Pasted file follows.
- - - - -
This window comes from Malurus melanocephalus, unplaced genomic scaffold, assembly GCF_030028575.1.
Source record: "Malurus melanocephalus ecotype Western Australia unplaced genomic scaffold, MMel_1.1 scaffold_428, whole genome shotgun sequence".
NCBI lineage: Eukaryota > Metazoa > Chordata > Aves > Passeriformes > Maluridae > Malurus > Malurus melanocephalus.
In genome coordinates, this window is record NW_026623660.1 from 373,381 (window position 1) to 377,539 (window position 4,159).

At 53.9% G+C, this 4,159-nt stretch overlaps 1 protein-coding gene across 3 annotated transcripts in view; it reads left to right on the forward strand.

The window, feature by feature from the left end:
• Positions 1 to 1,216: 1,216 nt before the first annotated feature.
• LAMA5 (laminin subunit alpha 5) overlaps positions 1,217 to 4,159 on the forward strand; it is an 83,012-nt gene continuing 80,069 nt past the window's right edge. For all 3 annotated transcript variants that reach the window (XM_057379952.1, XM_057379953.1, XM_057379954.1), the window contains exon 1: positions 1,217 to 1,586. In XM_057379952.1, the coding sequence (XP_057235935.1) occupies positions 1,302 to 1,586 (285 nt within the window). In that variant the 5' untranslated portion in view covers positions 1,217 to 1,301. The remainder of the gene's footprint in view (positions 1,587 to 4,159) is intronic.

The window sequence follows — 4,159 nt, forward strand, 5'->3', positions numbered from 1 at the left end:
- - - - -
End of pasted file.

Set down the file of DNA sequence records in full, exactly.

This window comes from Malurus melanocephalus, unplaced genomic scaffold, assembly GCF_030028575.1.
Source record: "Malurus melanocephalus ecotype Western Australia unplaced genomic scaffold, MMel_1.1 scaffold_428, whole genome shotgun sequence".
NCBI lineage: Eukaryota > Metazoa > Chordata > Aves > Passeriformes > Maluridae > Malurus > Malurus melanocephalus.
In genome coordinates, this window is record NW_026623660.1 from 373,381 (window position 1) to 377,539 (window position 4,159).

At 53.9% G+C, this 4,159-nt stretch overlaps 1 protein-coding gene across 3 annotated transcripts in view; it reads left to right on the forward strand.

The window, feature by feature from the left end:
• Positions 1 to 1,216: 1,216 nt before the first annotated feature.
• LAMA5 (laminin subunit alpha 5) overlaps positions 1,217 to 4,159 on the forward strand; it is an 83,012-nt gene continuing 80,069 nt past the window's right edge. For all 3 annotated transcript variants that reach the window (XM_057379952.1, XM_057379953.1, XM_057379954.1), the window contains exon 1: positions 1,217 to 1,586. In XM_057379952.1, the coding sequence (XP_057235935.1) occupies positions 1,302 to 1,586 (285 nt within the window). In that variant the 5' untranslated portion in view covers positions 1,217 to 1,301. The remainder of the gene's footprint in view (positions 1,587 to 4,159) is intronic.

The window sequence follows — 4,159 nt, forward strand, 5'->3', positions numbered from 1 at the left end: